In this sermon, Dan Kent examines how we respond when others judge us. He first looks at how the world teaches us to respond, and then he offers a different response that is shaped by God’s perspective.
We live in a culture where we all will be on the receiving end of judgment. This is a part of life that we cannot avoid, but we don’t often think about how we should respond to it. Dan proposes that we should respond to judgment with resilience. This resilience is neither hard-hearted toward other’s views, nor apathetic as in, “I don’t care about what people think.”The kind of resilience Dan points us to is one where we remain un-Effected but we are not un-Affected. By this, Dan means that when we get our life from Christ, our well-being is unchanged by the judgment, but at the same time we can sift through the judgments to determine where there may be a sliver of truth.
The resilience that God calls us to can be described by the word unoffendability. We are not controlled by the judgments of others while we also remain loving toward those who are judging. This is especially crucial in our world which is designed in specific ways to prompt responses of anger through judgment. Sometimes, this stirring of anger can result in action, in response to something like injustice. However, most of the time, it is simply anger aimed at developing a sense of outrage in order to develop a continuing string of offenses. One person will be offended and then they will pass on that information to others so that they too will join in on the offense. It’s called “outrage marketing.” It is manipulating people through stirring up offense.
This kind of offense is based in the myth that our enemy is other people. We become angry because we don’t agree with a cause that others are promoting and then we enlist others to be offended with us. We interpret those promoting such a cause as judging us and we judge them, thereby generating a perpetual cycle. Everyone appears to have an agenda for a cause and they are trying to loop people to join in with them. Those who are stirring our sense of being offended seek to divide and conquer, to cause us to burn for a cause where we are fighting against other people. They want us to burn with rage and indignation.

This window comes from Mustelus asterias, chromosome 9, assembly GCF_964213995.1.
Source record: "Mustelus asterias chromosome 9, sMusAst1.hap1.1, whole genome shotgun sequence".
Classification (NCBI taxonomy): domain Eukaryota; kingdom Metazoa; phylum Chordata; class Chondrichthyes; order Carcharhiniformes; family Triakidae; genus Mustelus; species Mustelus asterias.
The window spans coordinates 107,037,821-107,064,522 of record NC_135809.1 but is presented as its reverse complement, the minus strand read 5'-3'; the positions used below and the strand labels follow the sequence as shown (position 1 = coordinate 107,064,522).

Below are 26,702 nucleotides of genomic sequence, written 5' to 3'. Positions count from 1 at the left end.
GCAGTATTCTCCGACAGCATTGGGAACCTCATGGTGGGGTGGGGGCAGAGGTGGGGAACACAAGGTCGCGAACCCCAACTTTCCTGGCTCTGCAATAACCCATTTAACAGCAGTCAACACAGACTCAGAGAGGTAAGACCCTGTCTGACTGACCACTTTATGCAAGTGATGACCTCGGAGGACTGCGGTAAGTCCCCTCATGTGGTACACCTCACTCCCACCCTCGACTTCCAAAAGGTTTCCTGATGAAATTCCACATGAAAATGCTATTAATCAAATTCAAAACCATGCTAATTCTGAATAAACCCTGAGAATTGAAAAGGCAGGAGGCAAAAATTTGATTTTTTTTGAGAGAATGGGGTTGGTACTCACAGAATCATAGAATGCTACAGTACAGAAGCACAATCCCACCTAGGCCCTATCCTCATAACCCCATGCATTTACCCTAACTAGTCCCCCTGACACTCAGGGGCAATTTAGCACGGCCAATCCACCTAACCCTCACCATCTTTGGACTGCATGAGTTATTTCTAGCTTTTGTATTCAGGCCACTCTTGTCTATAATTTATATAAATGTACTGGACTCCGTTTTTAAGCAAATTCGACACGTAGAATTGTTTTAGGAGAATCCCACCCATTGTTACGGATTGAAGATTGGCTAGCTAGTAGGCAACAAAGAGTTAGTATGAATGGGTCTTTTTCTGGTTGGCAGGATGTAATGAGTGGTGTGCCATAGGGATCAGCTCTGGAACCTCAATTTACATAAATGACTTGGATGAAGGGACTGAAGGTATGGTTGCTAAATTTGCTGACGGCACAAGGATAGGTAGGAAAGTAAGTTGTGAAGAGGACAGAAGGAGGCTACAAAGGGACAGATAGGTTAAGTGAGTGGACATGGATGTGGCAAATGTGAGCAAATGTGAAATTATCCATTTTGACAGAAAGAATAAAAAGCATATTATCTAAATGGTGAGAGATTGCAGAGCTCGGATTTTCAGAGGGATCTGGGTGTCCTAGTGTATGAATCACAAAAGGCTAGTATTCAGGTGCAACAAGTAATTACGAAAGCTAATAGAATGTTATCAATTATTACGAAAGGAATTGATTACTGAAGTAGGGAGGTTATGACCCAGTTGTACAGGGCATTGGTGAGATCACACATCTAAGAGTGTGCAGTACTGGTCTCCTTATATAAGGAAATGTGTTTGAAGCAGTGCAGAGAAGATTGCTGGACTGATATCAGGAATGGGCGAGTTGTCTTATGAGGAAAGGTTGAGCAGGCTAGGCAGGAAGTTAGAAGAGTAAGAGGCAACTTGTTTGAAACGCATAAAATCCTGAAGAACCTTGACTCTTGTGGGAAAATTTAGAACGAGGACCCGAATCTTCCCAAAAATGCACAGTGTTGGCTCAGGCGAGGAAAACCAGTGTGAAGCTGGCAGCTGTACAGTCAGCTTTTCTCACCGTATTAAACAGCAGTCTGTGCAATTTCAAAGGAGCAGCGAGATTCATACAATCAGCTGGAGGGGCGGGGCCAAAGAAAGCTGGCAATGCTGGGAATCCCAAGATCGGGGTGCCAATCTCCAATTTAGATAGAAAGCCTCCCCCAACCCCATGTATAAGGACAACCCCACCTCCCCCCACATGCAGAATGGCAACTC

Jesus speaks of this in Matthew 24:10-12 (KJV): “And then shall many be offended, and shall betray one another, and shall hate one another. And many false prophets shall rise, and shall deceive many. And because iniquity shall abound, the love of many shall wax cold.” Offendability results in cold hearts. By contrast, God wants us to burn with a different kind of fire, the kind of fire that is shaped by agape love. This is a slow burn that has the endurance to remain in love in the midst of hate. This is the kind of love that Jesus exhibited. Peter writes about this, “When they hurled insults at Him, He did not retaliate; when He suffered, He made no threats. Instead, He entrusted Himself to Him who judges justly” (2 Peter 2:23).
We must ask if we have a fire that is hot enough to keep us from retaliating. Do we have a fire hot enough to keep us from hostility, even when we are suffering? Do we have a fire that burns hot enough and long enough to trust God to address the injustice? The fire of rage is not enough. This fire begins with the spark of unoffendability. It is cultivated as our hearts receive the love that God pours out. The question we face is whether our hearts are like a rock that has been fashioned by the hostility of the world or if it is one that is made soft and receptive.
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